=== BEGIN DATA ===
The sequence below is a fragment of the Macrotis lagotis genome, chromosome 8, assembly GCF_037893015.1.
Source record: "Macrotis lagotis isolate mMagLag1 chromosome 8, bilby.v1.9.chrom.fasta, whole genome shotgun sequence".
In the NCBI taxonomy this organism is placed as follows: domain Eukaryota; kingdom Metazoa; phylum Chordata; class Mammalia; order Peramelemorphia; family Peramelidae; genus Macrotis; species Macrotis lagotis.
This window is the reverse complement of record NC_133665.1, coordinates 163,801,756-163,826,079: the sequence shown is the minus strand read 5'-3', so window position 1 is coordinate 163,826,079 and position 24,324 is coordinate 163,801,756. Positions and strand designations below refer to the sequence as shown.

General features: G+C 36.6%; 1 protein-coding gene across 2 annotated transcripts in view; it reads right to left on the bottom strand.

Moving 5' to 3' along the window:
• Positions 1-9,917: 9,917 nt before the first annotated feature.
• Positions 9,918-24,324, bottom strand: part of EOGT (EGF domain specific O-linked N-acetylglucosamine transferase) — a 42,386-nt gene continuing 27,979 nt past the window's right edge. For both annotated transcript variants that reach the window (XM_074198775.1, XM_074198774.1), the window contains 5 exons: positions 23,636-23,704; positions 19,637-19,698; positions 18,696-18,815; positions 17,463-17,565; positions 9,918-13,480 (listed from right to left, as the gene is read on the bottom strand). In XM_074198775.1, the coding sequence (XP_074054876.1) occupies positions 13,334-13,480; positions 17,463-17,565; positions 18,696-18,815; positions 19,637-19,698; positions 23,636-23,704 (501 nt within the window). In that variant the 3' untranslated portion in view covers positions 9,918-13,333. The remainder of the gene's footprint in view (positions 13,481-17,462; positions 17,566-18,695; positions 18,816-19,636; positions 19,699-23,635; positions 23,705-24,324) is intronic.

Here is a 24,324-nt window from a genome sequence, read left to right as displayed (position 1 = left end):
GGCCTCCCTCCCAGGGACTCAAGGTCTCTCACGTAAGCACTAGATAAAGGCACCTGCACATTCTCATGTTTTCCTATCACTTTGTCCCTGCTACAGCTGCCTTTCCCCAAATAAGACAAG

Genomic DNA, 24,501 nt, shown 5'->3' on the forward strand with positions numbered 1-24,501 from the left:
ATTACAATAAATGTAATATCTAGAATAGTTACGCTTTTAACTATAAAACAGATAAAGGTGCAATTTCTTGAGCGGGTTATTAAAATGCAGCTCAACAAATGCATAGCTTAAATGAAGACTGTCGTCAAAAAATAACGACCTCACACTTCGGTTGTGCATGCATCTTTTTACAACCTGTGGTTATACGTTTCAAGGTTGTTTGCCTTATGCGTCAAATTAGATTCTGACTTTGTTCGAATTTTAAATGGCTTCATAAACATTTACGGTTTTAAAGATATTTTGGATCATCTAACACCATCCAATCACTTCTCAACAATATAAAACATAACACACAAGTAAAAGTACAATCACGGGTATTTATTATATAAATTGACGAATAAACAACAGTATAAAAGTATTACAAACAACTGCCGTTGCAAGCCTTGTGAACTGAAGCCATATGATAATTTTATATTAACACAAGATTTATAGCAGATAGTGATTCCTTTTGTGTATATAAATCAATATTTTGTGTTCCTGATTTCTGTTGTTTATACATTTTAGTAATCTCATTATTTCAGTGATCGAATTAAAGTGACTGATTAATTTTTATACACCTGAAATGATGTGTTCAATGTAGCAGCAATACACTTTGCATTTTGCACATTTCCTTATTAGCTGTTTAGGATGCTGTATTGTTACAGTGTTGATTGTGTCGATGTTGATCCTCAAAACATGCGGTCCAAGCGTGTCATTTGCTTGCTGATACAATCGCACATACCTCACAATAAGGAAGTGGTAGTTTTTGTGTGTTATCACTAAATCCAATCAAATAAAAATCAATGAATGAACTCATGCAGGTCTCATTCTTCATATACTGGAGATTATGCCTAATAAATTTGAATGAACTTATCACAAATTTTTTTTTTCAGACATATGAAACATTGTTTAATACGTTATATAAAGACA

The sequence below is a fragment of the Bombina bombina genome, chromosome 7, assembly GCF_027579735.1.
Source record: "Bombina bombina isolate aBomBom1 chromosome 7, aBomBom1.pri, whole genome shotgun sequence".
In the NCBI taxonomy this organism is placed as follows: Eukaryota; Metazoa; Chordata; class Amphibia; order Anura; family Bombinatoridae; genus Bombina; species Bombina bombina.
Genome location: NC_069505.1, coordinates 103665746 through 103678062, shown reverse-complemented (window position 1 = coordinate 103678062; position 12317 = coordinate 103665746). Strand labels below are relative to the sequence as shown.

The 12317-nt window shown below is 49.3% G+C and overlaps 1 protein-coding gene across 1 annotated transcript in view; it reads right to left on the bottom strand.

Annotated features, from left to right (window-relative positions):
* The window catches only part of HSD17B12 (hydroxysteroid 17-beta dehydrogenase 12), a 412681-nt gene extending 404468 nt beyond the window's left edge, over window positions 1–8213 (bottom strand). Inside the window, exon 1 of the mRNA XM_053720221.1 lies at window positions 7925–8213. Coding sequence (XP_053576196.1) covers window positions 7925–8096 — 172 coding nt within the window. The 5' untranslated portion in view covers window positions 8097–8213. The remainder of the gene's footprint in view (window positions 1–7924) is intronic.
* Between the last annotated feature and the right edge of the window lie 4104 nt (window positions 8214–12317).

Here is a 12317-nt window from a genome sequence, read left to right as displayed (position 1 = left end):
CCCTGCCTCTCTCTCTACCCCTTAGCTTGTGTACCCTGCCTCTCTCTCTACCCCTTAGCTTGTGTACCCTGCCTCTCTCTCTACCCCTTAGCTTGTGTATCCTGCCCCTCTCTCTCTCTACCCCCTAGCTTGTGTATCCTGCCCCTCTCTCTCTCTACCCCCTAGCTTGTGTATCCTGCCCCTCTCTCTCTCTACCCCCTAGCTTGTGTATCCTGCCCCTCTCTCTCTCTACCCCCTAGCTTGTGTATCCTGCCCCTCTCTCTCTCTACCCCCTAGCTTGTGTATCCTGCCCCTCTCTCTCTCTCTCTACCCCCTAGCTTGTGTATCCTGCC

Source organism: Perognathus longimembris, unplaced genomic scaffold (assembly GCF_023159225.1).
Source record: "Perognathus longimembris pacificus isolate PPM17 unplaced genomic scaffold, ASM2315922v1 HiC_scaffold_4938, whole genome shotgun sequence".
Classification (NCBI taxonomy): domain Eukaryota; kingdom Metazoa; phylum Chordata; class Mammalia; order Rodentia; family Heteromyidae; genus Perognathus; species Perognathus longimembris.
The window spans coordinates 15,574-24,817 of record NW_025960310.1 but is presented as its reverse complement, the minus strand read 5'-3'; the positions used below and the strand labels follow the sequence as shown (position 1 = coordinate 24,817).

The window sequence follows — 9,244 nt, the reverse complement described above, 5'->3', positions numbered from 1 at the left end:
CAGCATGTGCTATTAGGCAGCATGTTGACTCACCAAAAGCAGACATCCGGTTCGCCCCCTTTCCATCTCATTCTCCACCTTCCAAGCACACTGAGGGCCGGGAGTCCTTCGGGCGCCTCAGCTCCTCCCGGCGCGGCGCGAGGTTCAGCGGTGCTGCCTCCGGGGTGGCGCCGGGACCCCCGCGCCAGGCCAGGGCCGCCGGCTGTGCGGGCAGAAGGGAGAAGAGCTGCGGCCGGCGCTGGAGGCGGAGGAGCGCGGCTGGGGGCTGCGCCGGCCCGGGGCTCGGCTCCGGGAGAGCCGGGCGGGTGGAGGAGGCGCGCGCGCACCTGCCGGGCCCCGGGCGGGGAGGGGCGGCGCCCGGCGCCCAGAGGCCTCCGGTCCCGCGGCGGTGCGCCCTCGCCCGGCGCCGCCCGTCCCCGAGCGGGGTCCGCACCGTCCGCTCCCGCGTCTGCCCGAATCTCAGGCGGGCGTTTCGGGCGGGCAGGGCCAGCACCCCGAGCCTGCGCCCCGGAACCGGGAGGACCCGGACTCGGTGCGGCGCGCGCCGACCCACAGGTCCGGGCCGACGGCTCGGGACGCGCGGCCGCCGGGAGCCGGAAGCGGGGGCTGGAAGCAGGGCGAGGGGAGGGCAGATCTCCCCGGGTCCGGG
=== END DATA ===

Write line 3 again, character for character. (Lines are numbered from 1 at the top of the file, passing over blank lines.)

In the NCBI taxonomy this organism is placed as follows: domain Eukaryota; kingdom Metazoa; phylum Chordata; class Mammalia; order Peramelemorphia; family Peramelidae; genus Macrotis; species Macrotis lagotis.